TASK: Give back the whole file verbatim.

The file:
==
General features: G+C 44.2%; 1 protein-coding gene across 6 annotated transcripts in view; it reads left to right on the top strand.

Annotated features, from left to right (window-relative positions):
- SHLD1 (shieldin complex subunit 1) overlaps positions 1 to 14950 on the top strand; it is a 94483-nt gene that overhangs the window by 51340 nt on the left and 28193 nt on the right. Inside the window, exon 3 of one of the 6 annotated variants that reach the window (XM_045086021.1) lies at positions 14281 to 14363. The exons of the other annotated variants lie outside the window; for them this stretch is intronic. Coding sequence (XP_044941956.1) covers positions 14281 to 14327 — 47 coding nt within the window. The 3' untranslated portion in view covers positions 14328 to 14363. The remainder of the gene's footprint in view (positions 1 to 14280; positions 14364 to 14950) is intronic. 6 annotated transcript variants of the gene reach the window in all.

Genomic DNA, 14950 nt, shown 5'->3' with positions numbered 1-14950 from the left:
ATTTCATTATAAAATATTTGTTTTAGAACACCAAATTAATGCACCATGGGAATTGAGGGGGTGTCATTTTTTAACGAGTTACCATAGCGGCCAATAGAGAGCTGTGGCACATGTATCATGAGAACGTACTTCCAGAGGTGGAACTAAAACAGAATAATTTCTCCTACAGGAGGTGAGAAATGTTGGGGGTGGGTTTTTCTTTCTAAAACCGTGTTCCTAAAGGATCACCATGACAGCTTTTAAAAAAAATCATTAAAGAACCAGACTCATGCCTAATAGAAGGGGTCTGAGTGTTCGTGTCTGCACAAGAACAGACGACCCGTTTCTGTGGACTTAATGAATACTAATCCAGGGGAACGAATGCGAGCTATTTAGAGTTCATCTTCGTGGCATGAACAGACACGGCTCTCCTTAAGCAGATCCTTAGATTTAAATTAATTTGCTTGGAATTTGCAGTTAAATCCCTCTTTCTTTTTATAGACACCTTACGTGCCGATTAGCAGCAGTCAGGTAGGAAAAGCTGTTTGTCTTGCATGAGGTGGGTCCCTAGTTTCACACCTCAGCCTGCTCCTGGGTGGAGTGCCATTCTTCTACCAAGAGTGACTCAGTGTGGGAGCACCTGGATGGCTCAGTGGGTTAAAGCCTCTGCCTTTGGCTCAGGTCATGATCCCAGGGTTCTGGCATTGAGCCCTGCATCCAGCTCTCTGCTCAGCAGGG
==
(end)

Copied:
General features: G+C 44.2%; 1 protein-coding gene across 6 annotated transcripts in view; it reads left to right on the top strand.

Annotated features, from left to right (window-relative positions):
- SHLD1 (shieldin complex subunit 1) overlaps positions 1 to 14950 on the top strand; it is a 94483-nt gene that overhangs the window by 51340 nt on the left and 28193 nt on the right. Inside the window, exon 3 of one of the 6 annotated variants that reach the window (XM_045086021.1) lies at positions 14281 to 14363. The exons of the other annotated variants lie outside the window; for them this stretch is intronic. Coding sequence (XP_044941956.1) covers positions 14281 to 14327 — 47 coding nt within the window. The 3' untranslated portion in view covers positions 14328 to 14363. The remainder of the gene's footprint in view (positions 1 to 14280; positions 14364 to 14950) is intronic. 6 annotated transcript variants of the gene reach the window in all.

Genomic DNA, 14950 nt, shown 5'->3' with positions numbered 1-14950 from the left:
ATTTCATTATAAAATATTTGTTTTAGAACACCAAATTAATGCACCATGGGAATTGAGGGGGTGTCATTTTTTAACGAGTTACCATAGCGGCCAATAGAGAGCTGTGGCACATGTATCATGAGAACGTACTTCCAGAGGTGGAACTAAAACAGAATAATTTCTCCTACAGGAGGTGAGAAATGTTGGGGGTGGGTTTTTCTTTCTAAAACCGTGTTCCTAAAGGATCACCATGACAGCTTTTAAAAAAAATCATTAAAGAACCAGACTCATGCCTAATAGAAGGGGTCTGAGTGTTCGTGTCTGCACAAGAACAGACGACCCGTTTCTGTGGACTTAATGAATACTAATCCAGGGGAACGAATGCGAGCTATTTAGAGTTCATCTTCGTGGCATGAACAGACACGGCTCTCCTTAAGCAGATCCTTAGATTTAAATTAATTTGCTTGGAATTTGCAGTTAAATCCCTCTTTCTTTTTATAGACACCTTACGTGCCGATTAGCAGCAGTCAGGTAGGAAAAGCTGTTTGTCTTGCATGAGGTGGGTCCCTAGTTTCACACCTCAGCCTGCTCCTGGGTGGAGTGCCATTCTTCTACCAAGAGTGACTCAGTGTGGGAGCACCTGGATGGCTCAGTGGGTTAAAGCCTCTGCCTTTGGCTCAGGTCATGATCCCAGGGTTCTGGCATTGAGCCCTGCATCCAGCTCTCTGCTCAGCAGGG